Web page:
There are several federal prisons near Mission which, one healthcare worker says, are not preparing. “There’s no cases there, so they’ve got their heads in the sand and their fingers crossed,” they said.

Calls have mounted for Correctional Services Canada to begin releasing inmates.

Last Thursday, I requested an interview with Public Safety Minister Bill Blair. “We aren’t able to accommodate an interview today,” his office responded Friday.

While he had no time to speak to journalists, Blair spent that Friday evening on a Facebook townhall with a Liberal MP. On that call, Blair was asked about releasing inmates.

“I can tell you that 600 people have already been released just in the last month that we identified as being eligible for release,” Blair said, though he clarified Monday that most of those 600 inmates were released as part of their regular parole eligibility.

Cote is not eligible for parole for another few years. The guy in the cell next to him, however, is slated to be released in six months. “He's wondering if he can get out, because his life's in danger,” he said. Other inmates are still being sent back to prison on minor parole violations.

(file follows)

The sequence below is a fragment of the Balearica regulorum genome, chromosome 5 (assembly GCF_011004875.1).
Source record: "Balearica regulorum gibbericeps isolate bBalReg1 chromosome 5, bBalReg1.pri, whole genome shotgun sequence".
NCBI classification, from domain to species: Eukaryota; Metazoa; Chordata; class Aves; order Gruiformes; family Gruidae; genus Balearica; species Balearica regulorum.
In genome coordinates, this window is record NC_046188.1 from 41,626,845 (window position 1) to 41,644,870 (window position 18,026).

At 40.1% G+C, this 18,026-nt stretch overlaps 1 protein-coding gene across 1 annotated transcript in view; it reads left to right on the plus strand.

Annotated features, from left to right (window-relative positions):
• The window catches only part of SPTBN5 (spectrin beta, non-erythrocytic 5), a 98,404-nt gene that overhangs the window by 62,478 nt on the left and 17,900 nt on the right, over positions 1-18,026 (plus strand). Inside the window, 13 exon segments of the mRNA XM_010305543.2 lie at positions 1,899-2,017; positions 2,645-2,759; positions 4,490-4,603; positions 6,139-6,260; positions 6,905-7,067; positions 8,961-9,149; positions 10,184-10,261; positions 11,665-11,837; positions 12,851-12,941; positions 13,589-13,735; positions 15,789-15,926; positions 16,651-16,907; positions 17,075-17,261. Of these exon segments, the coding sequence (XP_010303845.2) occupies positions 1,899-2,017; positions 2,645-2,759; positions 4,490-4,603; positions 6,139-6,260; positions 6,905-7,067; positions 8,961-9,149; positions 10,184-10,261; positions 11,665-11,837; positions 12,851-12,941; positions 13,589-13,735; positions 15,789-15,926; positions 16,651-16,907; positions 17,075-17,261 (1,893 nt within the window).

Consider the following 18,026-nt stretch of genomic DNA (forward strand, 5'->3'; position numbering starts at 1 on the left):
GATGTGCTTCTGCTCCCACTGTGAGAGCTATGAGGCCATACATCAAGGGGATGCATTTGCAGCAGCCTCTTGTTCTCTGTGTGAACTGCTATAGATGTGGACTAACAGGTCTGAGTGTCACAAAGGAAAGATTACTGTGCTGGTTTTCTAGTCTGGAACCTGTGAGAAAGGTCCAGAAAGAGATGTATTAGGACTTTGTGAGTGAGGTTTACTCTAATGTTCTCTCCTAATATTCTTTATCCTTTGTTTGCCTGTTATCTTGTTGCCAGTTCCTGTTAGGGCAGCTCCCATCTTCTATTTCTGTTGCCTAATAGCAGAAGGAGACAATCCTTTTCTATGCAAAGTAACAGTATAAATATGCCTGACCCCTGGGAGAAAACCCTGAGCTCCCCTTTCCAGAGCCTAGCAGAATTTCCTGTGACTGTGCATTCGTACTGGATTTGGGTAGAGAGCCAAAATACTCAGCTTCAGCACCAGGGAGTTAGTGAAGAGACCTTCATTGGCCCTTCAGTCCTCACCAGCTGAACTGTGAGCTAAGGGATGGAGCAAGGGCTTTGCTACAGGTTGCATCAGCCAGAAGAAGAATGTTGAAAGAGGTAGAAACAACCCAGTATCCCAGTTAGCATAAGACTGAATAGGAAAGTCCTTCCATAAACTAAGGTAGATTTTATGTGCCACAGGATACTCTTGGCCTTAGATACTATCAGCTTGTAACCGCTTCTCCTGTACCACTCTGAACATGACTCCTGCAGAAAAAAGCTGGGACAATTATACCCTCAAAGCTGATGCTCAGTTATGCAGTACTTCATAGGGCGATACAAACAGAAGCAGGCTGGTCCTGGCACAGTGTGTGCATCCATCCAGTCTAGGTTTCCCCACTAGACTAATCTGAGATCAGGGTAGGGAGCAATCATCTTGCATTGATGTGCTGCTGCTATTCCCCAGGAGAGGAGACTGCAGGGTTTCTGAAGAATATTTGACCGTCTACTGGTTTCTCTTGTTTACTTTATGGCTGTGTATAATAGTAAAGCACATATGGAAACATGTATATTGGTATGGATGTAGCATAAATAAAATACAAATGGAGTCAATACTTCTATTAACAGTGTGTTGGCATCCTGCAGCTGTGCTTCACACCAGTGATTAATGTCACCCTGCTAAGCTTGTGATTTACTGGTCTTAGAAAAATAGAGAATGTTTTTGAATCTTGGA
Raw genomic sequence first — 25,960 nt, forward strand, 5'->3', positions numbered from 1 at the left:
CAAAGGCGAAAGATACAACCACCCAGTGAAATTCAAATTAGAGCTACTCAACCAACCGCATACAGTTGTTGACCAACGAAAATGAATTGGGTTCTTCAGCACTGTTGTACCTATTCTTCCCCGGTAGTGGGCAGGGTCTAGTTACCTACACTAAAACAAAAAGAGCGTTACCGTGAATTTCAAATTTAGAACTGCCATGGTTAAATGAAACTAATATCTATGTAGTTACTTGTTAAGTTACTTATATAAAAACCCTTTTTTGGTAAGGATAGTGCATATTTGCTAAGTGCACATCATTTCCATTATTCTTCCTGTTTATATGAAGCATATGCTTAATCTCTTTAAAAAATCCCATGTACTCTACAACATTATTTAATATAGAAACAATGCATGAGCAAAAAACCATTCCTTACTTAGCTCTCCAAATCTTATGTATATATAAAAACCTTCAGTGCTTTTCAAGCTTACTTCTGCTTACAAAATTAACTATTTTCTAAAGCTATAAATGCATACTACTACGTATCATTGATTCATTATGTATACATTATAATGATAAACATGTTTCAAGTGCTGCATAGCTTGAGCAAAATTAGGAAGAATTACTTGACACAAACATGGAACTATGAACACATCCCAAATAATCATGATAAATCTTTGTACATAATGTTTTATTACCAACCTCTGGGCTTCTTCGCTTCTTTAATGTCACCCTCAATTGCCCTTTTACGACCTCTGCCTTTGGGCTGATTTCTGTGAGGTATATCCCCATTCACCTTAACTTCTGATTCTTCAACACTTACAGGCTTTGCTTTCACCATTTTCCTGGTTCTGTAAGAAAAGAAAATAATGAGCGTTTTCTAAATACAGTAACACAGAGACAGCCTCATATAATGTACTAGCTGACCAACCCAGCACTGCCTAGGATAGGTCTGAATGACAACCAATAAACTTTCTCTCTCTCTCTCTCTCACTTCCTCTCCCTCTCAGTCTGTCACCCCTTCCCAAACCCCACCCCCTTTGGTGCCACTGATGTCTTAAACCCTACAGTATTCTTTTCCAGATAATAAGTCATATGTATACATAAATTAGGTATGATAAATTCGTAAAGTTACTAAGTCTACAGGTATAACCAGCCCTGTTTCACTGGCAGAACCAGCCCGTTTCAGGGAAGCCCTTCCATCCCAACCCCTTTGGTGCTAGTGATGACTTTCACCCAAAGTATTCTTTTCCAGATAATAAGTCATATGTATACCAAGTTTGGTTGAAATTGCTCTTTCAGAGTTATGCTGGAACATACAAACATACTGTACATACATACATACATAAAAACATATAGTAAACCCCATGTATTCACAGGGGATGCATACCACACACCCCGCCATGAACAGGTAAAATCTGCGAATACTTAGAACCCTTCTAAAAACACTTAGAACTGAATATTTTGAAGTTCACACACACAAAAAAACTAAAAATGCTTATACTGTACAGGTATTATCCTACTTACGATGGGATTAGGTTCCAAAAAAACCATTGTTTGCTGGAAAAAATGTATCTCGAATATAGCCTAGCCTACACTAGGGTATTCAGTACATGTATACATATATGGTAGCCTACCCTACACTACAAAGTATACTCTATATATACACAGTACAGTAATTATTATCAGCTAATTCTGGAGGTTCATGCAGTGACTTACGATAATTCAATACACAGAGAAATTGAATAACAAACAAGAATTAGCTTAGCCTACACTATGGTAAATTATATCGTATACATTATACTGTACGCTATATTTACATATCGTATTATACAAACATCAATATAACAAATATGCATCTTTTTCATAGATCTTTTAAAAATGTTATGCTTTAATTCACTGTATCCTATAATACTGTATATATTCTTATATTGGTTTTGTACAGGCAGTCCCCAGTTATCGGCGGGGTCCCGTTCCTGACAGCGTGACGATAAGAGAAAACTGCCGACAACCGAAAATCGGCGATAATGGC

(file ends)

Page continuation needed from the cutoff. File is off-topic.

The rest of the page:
One offender, who was released earlier this month from a CSC-run halfway house in Toronto on a 14-day medical leave pass, was told to return to the facility this week because his pass expired. One of the offenders in the halfway house has COVID-19 symptoms, he said.

Provinces, meanwhile, have taken drastic steps to empty out jails. Ontario and the Northwest Territories have reduced their prison population by a quarter. The courts have been weighing the threat of COVID-19 heavily in deciding bail and sentencing. Government lawyers, however, are still seeking jailtime for many offenders.

For weeks, Minister Blair’s office has refused interview requests on the crisis hitting Canada’s prisons. While various members of Trudeau’s cabinet involved in the pandemic response have participated in daily media briefings, Blair has not been available to journalists. Meanwhile, Correctional Services Canada has refused to provide basic information about the outbreaks.

There is a lot of room for things to get worse. The Toronto Star has reported that 60 inmates at a provincial jail in Brampton have tested positive for the virus. In America, a myriad of prisons are experiencing massive outbreaks, including the notorious Rikers prison, where more than 350 inmates are sick.